I stand by my statement that GaGa does seem to be trying awfully hard at being controversial and “artistic”.  She’s made a couple of great videos now, but in view of the numerous costume changes (see above), storylines and scenes, it doesn’t seem to come easily.  For comparison, where better to look than her costar Beyoncé?  For the definition of an iconic music video, look no further than “Single Ladies”; everyone and their mama has seen that video and knows the dance.  The video is in black and white, has no storyline or costumes (other than a leotard and metallic glove), is done in one take and isn’t even an original idea (see Bob Fosse’s choreography on youtube). Most importantly, Beyoncé did it almost as an afterthought to her video for “If I Were A Boy” (which in my opinion is a truly beautiful, excellent video) without breaking a sweat; and yet this is the video that captured everyone’s attention.  Now, of course Beyoncé is not anywhere near as effortless as she appears; but she makes it look easy.  GaGa does not make it look easy, and although it’s admirable that she’s so committed to the symbolism and artistic integrity she conveys (and GaGa is clearly an intelligent and talented woman), I’m scared that because the media and the fans are so interested in her image, her look, and what she’s going to be wearing that they forget that Lady GaGa is actually a singer and a musician – the most important thing should be her music.  Which, as I said at the top, is actually quite good and shouldn’t get lost in all of the surrounding gloss, however layered and substantial that gloss may be.  What happens when Lady GaGa can’t get any crazier?  What about when she wants to strip away all the layers and be more vulnerable and natural?  Will everyone turn away from her then, because they just wanted the fancy clothes and elaborate videos?  Can people not listen to her music, her lyrics without the accompanying visual?  I hope I’m wrong, because if not then that’s pretty sad.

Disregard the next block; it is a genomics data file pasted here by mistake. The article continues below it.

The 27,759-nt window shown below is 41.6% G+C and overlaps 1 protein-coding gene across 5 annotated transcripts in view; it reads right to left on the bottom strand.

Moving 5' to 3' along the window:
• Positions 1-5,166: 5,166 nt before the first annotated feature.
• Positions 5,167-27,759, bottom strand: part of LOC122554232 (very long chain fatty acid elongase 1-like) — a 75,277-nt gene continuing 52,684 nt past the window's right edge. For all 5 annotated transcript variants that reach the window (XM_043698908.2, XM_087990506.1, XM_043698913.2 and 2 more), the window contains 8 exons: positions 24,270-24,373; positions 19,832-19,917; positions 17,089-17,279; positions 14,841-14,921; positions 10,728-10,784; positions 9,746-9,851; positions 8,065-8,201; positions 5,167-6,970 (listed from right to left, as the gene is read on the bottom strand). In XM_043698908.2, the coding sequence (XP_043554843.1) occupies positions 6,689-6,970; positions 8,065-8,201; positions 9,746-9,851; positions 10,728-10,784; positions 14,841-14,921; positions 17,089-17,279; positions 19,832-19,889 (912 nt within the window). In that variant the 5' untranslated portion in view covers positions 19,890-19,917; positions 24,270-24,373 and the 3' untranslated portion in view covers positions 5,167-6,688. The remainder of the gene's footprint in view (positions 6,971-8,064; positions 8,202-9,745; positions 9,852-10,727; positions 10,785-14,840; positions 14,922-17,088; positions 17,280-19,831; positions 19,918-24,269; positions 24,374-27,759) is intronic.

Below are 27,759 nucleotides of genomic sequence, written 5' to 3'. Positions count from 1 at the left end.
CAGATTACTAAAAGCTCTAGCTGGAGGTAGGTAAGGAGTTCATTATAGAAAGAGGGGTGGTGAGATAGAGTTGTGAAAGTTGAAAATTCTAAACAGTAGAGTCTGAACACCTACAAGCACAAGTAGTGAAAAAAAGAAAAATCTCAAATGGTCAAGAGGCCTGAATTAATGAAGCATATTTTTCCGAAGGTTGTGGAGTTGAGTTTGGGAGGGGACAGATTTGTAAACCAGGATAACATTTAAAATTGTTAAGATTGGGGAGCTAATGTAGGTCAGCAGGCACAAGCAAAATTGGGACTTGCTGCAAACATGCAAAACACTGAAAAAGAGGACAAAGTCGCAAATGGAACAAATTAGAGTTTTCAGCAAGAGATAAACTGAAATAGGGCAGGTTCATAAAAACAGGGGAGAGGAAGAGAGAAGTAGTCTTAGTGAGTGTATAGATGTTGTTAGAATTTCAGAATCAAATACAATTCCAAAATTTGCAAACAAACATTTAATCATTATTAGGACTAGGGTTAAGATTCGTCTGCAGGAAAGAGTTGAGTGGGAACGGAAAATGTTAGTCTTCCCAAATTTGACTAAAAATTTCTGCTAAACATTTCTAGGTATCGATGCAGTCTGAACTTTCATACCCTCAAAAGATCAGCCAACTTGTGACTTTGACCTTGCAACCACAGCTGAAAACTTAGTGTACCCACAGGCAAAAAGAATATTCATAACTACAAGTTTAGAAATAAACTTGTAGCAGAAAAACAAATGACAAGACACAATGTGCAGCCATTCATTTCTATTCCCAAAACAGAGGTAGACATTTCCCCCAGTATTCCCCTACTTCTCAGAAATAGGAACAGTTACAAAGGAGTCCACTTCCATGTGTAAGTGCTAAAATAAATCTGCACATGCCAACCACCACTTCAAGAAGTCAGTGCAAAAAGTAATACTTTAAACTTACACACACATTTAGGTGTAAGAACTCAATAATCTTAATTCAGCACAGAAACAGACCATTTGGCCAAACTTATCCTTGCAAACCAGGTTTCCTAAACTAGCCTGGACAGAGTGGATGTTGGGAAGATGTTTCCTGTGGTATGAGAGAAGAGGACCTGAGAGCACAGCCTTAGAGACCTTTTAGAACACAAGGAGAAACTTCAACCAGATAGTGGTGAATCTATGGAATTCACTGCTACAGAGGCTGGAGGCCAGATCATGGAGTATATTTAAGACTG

The storyline, just as the lyrics of the song itself, can be interpreted in various ways and I’m not going to get into that here; I think that some of the reviews I’ve read have been hilariously in-depth and I think that GaGa is intelligent enough to play along in pretending to have input heavy symbolism into outfits, storylines and lyrics where there is none; people seem to need to have a meaning to every single thing, whereas I often think that GaGa is just having fun and being crazy.  Which is great!  It’s entertainment.  And the “Telephone” video is certainly entertaining; I hated the product placement, and I don’t feel that the use of the Pussy Wagon was necessary (the Tarantino homages are apparent, with elements of Kill Bill and Pulp Fiction included) – but then that’s just because I find the Pussy Wagon unfeasibly garish.  Which, in Kill Bill, was the point, and I understand that.  I really enjoyed Beyoncé’s homages to the “Paparazzi” video in her poisoning the teacup, Minnie Mouse glasses and hand over her mouth when they censored the swearing.  I loved the Japanese cooking-programme style of “Let’s Make A Sandwich”, and the dialogue between Gaga and Beyoncé was intriguingly half-cheesy, half-hard-boiled (although Beyoncé can somewhat act, and Lady GaGa really can’t – yet).  Tyrese and Beyoncé’s subtitled conversation, spoken with only looks and facial expressions, was genius. The Thelma & Louise-esque ending neatly gave closure to the video, but also made viewers wonder what was in store (that “To Be Continued…”) for next time.

Overall, I thought that the “Telephone” video was excellent, and I’m intrigued to see how the music channels edit it down to song length.  It’s a thrilling watch, and while I’m not going to pretend that it is a perfect video, I think that to compare it to Michael Jackson’s “Thriller” is unfair; “Thriller” is not even Michael Jackson’s best video by a long shot, and Lady GaGa’s video deserves to stand in its own right.  “Telephone” is furiously entertaining, and shows an artist coming into her own, even if at this point the numerous costume changes and persistent homages, product placements and edgy fashion poses betray an artist not quite comfortable enough in her own skin to exude her artistry naturally.  Once it becomes a little more effortless (as it has for Beyoncé, Madonna and all the other greats), that’s when Lady GaGa will be iconic and symbolic of a new musical generation.  But she’s well on her way, and I hope that the media, fans and public will appreciate that, because I myself am learning to, little by little.

ps. If only my “Bad Romance” video treatment had ended in a jail rather than in a mental institution, it would have led perfectly into the “Telephone” video!  Ah well, can’t win ’em all 😉